When asked if the lecturers would consider discontinuing the indefinite strike action as an offer of olive branch following the burden the country had been put to by the virus outbreak, Ogunyemi also said: “I am not in a position to determine that but what is on the ground now is that the crisis that had emerged because of the COVID-19 attack had shown us that we should be part of the process of finding solutions and we are playing our part. Almost every branch of ASUU is coming up with its intervention programme in terms of information, education and communication as well as donation of materials. We have mandated every branch to start the production of hand sanitizers, and television jingles, printing and distribution of handbills and posters produced in local languages. Even we are producing face masks to give to people in our locality and every branch is doing that,” he said.
The ASUU president said its branches at the Universities of Ibadan, Jos, Maiduguri and Akure had all commenced production of hand sanitizers and are distributing them to members of the public.
He also said that members of ASUU in various branches had been donating materials through the state governors to help in the containment of the COVID-19.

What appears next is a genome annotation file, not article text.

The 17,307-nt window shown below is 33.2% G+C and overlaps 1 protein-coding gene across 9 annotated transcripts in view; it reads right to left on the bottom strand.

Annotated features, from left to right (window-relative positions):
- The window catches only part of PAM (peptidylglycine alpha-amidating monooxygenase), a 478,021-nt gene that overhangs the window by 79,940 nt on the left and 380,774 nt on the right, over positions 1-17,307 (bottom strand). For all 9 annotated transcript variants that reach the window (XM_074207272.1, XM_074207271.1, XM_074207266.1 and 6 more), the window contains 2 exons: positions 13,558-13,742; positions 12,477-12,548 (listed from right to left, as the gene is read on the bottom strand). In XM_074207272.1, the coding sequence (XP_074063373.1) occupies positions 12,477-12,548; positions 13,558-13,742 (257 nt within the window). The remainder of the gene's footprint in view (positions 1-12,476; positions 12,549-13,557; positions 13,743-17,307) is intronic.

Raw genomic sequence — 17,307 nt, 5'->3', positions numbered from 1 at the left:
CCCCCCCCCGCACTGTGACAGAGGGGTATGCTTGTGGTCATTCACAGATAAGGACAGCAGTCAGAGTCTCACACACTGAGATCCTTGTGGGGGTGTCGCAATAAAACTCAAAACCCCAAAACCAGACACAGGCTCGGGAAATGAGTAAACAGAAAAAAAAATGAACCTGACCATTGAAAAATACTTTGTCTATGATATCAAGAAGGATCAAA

“This is to prove that our members are participating in finding solutions to the COVID-19 pandemic but that is not to say that we still don’t have issues with government. They are two separate things; this one is a global crisis and we are part of the global community standing with our national community.
The issue we have with government now is that for two months, federal government had withheld our salaries. They are doing sectional payment of salaries to those they think were cooperating with them. But that will not stop us from doing what we are doing.
However, the most important thing is that we want it to be in the public space that ASUU is playing an active role in the present health crisis. As to what will happen to the indefinite strike by our members depends on the way government handles the whole issue.
“If you owe people two, three months salaries and you are not talking about it, I think the whole world will help judge the situation,” he said.
A source from the Federal Ministry of Finance, who spoke to THISDAY during the weekend said that what would likely happen is that both ASUU and the federal government’s negotiating teams would have to sit down at a dialogue table and redesign the way forward.